Credit: Joe the Photographer / Flickr Creative Commons
After Russia sent a man into space, the United States didn’t want to be left behind. But getting a man on the moon wasn’t as easy as just saying we would., a marketing strategist and co-author of the book talks about just what it took — from PR strategies to partnering with Walt Disney — to get enough support for the mission. Without the marketing and media attention, Scott thinks, we couldn’t have landed on the moon.
- In the 1950s and 60s, the everyday American didn’t have space travel on their mind all the time. NASA, though, needed popular support for a successful mission, so they began to sell the crazy, audacious idea of putting humans on the moon.
- NASA didn’t “advertise” the Apollo program in the way we might use the term today. Instead, they distributed astronauts’ head shots (as movie stars used to do) and shared information about the space program with Americans, which came to include live TV and audio.
- The astronauts became tremendous celebrities, and this was an important aspect of selling the idea of having humans in space. The American people got to know Neil Armstrong, Buzz Aldrin, and Michael Collins, and cared what happened to them.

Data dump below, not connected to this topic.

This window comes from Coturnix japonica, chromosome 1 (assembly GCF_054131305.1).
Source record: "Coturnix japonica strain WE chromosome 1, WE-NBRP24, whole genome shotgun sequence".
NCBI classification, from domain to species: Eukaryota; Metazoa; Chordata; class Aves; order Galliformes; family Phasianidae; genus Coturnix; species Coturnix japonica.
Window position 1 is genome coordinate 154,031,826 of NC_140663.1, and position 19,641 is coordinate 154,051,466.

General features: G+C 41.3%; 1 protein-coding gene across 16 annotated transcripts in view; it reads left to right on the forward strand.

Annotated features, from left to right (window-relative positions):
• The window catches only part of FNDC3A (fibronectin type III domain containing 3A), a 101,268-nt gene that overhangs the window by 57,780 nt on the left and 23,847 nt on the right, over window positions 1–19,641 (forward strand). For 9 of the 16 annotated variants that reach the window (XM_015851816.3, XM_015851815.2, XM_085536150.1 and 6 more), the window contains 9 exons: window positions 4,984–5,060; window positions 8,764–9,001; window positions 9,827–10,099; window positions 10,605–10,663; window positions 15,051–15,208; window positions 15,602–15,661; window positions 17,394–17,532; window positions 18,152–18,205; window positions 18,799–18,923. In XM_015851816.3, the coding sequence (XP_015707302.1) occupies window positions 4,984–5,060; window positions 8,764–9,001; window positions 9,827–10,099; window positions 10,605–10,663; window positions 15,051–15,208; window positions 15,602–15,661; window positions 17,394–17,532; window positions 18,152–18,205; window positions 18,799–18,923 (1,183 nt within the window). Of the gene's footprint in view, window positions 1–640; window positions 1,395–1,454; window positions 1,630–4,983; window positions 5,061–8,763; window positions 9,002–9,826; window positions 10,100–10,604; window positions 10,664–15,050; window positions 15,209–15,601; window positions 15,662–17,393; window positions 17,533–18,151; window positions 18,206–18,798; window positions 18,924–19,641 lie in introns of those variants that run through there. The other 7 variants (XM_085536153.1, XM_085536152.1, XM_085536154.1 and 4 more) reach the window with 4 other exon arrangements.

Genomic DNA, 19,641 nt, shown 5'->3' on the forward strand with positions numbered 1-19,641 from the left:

- Want links to the PDFs of over 40 Apollo 11 press kits?
- When Apollo 11 landed on the moon, the whole world stopped to watch. spoke with Mark Bloom, the Daily News reporter who covered the spacecraft launch in 1969, about the experience of explaining such a seminal event to the public.
- We haven’t put a human on the moon in 50 years now, but some still have their sights set on returning. But is that the best idea? explores what exactly another sojourn on the moon would mean for the astronauts involved.
- Mars, or the moon? Which is the final frontier, the next place humankind must explore? outlines how Presidents have asked these questions since space travel became a reality in the 1950s.